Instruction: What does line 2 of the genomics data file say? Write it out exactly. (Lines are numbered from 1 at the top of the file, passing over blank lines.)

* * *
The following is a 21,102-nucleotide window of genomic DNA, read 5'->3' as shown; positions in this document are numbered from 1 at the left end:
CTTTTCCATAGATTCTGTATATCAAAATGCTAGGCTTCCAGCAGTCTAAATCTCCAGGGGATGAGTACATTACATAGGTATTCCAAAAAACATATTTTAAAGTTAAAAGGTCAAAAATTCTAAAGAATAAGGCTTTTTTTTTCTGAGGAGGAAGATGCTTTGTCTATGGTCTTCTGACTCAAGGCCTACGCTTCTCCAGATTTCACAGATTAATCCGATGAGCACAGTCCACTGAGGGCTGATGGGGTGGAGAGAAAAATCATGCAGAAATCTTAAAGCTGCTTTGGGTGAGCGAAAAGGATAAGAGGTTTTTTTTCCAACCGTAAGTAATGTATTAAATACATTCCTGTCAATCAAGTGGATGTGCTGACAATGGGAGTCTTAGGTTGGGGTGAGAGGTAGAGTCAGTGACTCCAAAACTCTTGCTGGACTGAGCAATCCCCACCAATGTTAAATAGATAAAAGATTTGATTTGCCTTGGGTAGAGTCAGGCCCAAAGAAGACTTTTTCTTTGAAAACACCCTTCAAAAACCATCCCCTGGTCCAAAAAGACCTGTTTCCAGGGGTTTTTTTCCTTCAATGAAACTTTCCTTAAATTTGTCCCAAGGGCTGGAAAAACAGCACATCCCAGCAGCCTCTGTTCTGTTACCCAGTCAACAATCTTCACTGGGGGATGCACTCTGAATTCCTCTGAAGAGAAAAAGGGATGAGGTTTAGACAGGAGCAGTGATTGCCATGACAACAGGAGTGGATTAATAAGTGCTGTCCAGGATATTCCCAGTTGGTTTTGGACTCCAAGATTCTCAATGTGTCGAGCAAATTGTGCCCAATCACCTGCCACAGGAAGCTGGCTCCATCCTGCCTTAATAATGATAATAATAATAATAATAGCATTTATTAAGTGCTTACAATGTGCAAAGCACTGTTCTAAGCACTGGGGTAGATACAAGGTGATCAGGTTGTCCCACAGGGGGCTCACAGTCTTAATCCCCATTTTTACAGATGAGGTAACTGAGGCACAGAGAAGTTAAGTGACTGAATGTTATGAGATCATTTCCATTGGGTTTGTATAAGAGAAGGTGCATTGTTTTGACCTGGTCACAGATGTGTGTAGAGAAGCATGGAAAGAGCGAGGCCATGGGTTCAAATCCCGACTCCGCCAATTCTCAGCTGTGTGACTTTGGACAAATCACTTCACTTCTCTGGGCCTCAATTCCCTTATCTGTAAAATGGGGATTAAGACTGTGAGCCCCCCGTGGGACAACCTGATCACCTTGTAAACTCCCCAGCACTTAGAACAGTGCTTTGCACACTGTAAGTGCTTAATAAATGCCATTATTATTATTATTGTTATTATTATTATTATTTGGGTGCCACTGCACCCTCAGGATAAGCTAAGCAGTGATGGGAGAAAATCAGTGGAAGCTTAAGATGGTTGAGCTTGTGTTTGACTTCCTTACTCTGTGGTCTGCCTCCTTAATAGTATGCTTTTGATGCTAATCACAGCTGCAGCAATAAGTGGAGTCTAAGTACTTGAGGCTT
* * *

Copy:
CTTTTCCATAGATTCTGTATATCAAAATGCTAGGCTTCCAGCAGTCTAAATCTCCAGGGGATGAGTACATTACATAGGTATTCCAAAAAACATATTTTAAAGTTAAAAGGTCAAAAATTCTAAAGAATAAGGCTTTTTTTTTCTGAGGAGGAAGATGCTTTGTCTATGGTCTTCTGACTCAAGGCCTACGCTTCTCCAGATTTCACAGATTAATCCGATGAGCACAGTCCACTGAGGGCTGATGGGGTGGAGAGAAAAATCATGCAGAAATCTTAAAGCTGCTTTGGGTGAGCGAAAAGGATAAGAGGTTTTTTTTCCAACCGTAAGTAATGTATTAAATACATTCCTGTCAATCAAGTGGATGTGCTGACAATGGGAGTCTTAGGTTGGGGTGAGAGGTAGAGTCAGTGACTCCAAAACTCTTGCTGGACTGAGCAATCCCCACCAATGTTAAATAGATAAAAGATTTGATTTGCCTTGGGTAGAGTCAGGCCCAAAGAAGACTTTTTCTTTGAAAACACCCTTCAAAAACCATCCCCTGGTCCAAAAAGACCTGTTTCCAGGGGTTTTTTTCCTTCAATGAAACTTTCCTTAAATTTGTCCCAAGGGCTGGAAAAACAGCACATCCCAGCAGCCTCTGTTCTGTTACCCAGTCAACAATCTTCACTGGGGGATGCACTCTGAATTCCTCTGAAGAGAAAAAGGGATGAGGTTTAGACAGGAGCAGTGATTGCCATGACAACAGGAGTGGATTAATAAGTGCTGTCCAGGATATTCCCAGTTGGTTTTGGACTCCAAGATTCTCAATGTGTCGAGCAAATTGTGCCCAATCACCTGCCACAGGAAGCTGGCTCCATCCTGCCTTAATAATGATAATAATAATAATAATAGCATTTATTAAGTGCTTACAATGTGCAAAGCACTGTTCTAAGCACTGGGGTAGATACAAGGTGATCAGGTTGTCCCACAGGGGGCTCACAGTCTTAATCCCCATTTTTACAGATGAGGTAACTGAGGCACAGAGAAGTTAAGTGACTGAATGTTATGAGATCATTTCCATTGGGTTTGTATAAGAGAAGGTGCATTGTTTTGACCTGGTCACAGATGTGTGTAGAGAAGCATGGAAAGAGCGAGGCCATGGGTTCAAATCCCGACTCCGCCAATTCTCAGCTGTGTGACTTTGGACAAATCACTTCACTTCTCTGGGCCTCAATTCCCTTATCTGTAAAATGGGGATTAAGACTGTGAGCCCCCCGTGGGACAACCTGATCACCTTGTAAACTCCCCAGCACTTAGAACAGTGCTTTGCACACTGTAAGTGCTTAATAAATGCCATTATTATTATTATTGTTATTATTATTATTATTTGGGTGCCACTGCACCCTCAGGATAAGCTAAGCAGTGATGGGAGAAAATCAGTGGAAGCTTAAGATGGTTGAGCTTGTGTTTGACTTCCTTACTCTGTGGTCTGCCTCCTTAATAGTATGCTTTTGATGCTAATCACAGCTGCAGCAATAAGTGGAGTCTAAGTACTTGAGGCTT